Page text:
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Silvery Minnows Return to Texas
Photo Credit: Aimee Roberson/FWS
by Mike Bender
One of America’s most critically endangered species, the Rio Grande silvery minnow (Hybognathus amarus), began to face a brighter future on December 17, 2008, with the release of more than 430,000 hatchery-raised fish into former habitat in the Big Bend region of west Texas. The U.S. Fish and Wildlife Service plans to release additional fish there over the next four years to establish an experimental, self-sustaining wild population in the lower Rio Grande.
A bucket brigade of volunteers met a Service fish transportation truck near Rio Grande Village, one of four release sites in and near Big Bend National Park. As hatchery biologists netted the fish from the truck’s tanks and carefully placed them into buckets, the volunteers passed them down the line to Ray Mathews of the Texas Water Development Board, who stood two-feet deep in the river. He gently dipped the minnows into a net enclosure, where they spent a day acclimating to the river before their final release. For the first time in about 50 years, silvery minnows inhabited the waters of the Big Bend region.
Photo Credit: Raymond Skiles/NPS
Jason Remshardt of the Service’s New Mexico Fish and Wildlife Conservation Office coordinated the collection, transportation, and release of the minnows. The stock for the release came from two sources: the Service’s Dexter National Fish Hatchery and Technology Center in New Mexico, and the City of Albuquerque’s Rio Grande Silvery Minnow Rearing and Breeding Facility, which is funded by the Middle Rio Grande ESA Collaborative Program and the State of New Mexico. These fish were not needed for the continuing silvery minnow augmentation effort in the middle Rio Grande of New Mexico.
Native to the Rio Grande system from northern New Mexico to the Gulf of Mexico, the silvery minnow was once considered one of the river’s most abundant and widespread species. But extensive habitat changes have reduced its range by almost 95 percent to a reach of the middle Rio Grande near Albuquerque, New Mexico. The Rio Grande silvery minnow needs free-flowing streams in which to reproduce, and much of the river has been impounded by reservoirs. Other sections of the river are subject to drying due to withdrawals for irrigation, pumping for municipal use, and periodic droughts. Water pollution, stream channelization, and introductions of non-native fish species may also have played a part in the silvery minnow’s decline.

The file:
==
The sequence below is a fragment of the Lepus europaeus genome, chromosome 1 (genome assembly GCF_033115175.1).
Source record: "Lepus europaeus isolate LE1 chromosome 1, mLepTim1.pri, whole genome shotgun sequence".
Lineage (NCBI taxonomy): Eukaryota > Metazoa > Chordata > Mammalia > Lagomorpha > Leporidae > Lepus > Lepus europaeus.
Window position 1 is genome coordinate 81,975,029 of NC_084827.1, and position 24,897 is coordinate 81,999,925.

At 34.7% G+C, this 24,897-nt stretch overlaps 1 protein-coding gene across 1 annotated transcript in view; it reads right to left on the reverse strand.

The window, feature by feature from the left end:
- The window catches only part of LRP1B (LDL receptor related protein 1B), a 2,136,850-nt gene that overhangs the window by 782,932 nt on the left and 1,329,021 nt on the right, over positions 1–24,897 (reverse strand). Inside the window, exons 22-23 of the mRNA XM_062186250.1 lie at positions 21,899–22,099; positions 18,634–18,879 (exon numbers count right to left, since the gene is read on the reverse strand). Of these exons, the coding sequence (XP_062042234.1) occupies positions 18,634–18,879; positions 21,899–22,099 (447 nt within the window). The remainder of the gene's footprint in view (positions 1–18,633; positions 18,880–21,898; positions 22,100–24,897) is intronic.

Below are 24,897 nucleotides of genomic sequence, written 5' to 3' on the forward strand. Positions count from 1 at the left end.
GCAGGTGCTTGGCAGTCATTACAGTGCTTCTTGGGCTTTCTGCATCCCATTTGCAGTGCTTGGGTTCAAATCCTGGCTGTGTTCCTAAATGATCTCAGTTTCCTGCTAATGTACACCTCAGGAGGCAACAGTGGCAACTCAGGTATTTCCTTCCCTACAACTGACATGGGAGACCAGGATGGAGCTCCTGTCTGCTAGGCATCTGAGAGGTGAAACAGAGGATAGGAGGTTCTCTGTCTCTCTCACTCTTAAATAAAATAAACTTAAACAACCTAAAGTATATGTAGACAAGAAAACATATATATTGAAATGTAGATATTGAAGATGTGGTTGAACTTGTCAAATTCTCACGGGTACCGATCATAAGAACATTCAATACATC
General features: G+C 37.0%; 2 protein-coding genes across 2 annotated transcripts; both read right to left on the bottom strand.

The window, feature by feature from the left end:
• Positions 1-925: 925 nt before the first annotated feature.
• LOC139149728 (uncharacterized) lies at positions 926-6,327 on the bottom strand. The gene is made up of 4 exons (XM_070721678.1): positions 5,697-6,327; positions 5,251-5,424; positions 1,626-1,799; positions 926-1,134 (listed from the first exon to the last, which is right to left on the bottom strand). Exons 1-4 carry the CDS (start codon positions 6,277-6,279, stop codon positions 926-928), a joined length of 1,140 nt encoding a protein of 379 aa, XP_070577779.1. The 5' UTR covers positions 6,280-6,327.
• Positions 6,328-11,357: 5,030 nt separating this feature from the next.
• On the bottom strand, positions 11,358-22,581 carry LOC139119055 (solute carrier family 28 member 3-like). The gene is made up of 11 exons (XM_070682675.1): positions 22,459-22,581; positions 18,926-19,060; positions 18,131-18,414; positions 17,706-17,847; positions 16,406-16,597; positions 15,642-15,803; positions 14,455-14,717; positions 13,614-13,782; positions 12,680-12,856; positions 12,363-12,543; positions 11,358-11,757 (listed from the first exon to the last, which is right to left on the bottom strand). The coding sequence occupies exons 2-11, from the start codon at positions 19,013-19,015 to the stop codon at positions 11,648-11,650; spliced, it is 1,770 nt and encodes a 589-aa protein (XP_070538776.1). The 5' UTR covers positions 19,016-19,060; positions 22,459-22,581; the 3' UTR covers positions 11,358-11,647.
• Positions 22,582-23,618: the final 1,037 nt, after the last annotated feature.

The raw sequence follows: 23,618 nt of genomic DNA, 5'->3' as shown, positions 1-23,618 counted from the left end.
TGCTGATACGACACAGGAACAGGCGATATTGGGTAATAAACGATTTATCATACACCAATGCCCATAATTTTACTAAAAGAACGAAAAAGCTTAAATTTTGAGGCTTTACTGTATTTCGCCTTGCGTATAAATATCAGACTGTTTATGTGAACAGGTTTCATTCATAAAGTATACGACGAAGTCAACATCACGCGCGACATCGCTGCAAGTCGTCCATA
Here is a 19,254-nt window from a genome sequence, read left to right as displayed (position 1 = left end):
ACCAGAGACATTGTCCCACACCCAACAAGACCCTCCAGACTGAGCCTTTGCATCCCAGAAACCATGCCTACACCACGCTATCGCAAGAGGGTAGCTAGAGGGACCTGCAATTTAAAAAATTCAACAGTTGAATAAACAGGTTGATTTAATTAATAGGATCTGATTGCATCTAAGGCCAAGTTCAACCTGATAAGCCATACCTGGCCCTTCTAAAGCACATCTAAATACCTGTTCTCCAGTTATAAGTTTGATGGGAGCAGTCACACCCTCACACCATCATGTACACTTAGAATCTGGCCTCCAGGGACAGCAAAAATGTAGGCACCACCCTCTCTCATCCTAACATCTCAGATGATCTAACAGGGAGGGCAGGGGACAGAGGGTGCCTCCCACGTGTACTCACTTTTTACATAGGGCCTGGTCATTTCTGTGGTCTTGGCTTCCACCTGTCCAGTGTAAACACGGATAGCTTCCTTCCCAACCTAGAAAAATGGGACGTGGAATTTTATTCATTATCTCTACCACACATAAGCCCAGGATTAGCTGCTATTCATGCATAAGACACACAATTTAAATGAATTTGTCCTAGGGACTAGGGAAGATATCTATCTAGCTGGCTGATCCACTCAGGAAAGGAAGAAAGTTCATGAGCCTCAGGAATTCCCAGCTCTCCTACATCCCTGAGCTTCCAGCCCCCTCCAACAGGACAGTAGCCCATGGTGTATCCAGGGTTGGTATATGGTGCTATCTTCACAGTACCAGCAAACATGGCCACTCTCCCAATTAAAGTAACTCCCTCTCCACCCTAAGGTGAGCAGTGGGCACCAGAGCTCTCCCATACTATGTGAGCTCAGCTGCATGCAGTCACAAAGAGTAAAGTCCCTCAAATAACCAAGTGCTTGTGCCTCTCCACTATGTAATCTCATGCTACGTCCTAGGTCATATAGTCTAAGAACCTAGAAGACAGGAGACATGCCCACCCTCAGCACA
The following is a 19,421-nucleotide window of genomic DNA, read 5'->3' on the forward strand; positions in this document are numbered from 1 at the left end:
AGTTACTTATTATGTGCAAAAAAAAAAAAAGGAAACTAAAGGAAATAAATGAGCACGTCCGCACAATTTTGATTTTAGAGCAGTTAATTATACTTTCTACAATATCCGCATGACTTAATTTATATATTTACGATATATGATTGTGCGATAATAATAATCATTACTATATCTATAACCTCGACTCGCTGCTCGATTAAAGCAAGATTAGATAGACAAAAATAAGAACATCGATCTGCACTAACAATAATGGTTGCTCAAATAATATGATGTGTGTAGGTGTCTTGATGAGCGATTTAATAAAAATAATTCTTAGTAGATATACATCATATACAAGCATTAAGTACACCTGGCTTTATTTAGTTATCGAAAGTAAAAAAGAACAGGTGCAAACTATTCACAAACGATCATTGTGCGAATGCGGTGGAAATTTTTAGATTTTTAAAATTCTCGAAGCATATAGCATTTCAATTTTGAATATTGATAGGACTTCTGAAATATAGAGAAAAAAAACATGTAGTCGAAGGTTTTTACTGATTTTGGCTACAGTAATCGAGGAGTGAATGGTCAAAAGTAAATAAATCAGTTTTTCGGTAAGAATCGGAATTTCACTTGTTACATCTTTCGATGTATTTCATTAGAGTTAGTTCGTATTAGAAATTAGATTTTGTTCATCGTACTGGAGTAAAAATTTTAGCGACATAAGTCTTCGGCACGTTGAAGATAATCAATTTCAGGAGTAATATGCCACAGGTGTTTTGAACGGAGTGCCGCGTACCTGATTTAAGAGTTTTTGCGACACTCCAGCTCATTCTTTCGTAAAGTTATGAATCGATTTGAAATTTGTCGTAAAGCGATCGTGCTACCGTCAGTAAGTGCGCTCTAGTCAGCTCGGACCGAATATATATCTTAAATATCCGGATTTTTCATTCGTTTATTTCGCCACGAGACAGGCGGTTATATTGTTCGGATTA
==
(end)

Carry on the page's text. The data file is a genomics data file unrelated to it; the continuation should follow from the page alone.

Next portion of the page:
In 2001, the Service’s New Mexico Ecological Services Field Office and New Mexico Fish and Wildlife Conservation Office began working in the middle Rio Grande region near Albuquerque to maintain the species’ last natural population. At times when water withdrawals caused parts of this reach to dry, biologists led rescue efforts to move the fish to wetter parts. Silvery minnow eggs that would otherwise drift downstream into Elephant Butte Reservoir and die were salvaged for captive propagation. The Service has stocked more than one million hatchery-raised Rio Grande silvery minnows back into the river in New Mexico to augment the wild population.
Photo Credit: Mike Bender/FWS
The draft revised recovery plan for the Rio Grande silvery minnow calls for secure wild populations at three locations throughout the species’ range. In 2003, the Service began looking for suitable habitat in which to establish a second population. The next year, a team of biologists from the Fish and Wildlife Service and the National Park Service rafted the Rio Grande in the Big Bend region of Texas to evaluate habitat and conduct fish surveys.
Scientists believe that water pollution and a prolonged drought in the 1950s caused the disappearance of silvery minnows from the lower Rio Grande, including Big Bend National Park, which lies within the Chihuahuan Desert. Since that time, however, enough water to support a minnow population has remained in the river below the mouth of the Rio Conchos, a major tributary that originates in the Sierra Madre Occidental of Mexico. The quality of the Rio Grande water also has improved due to better sewage treatment, reduced mining activity, and changes in agricultural practices.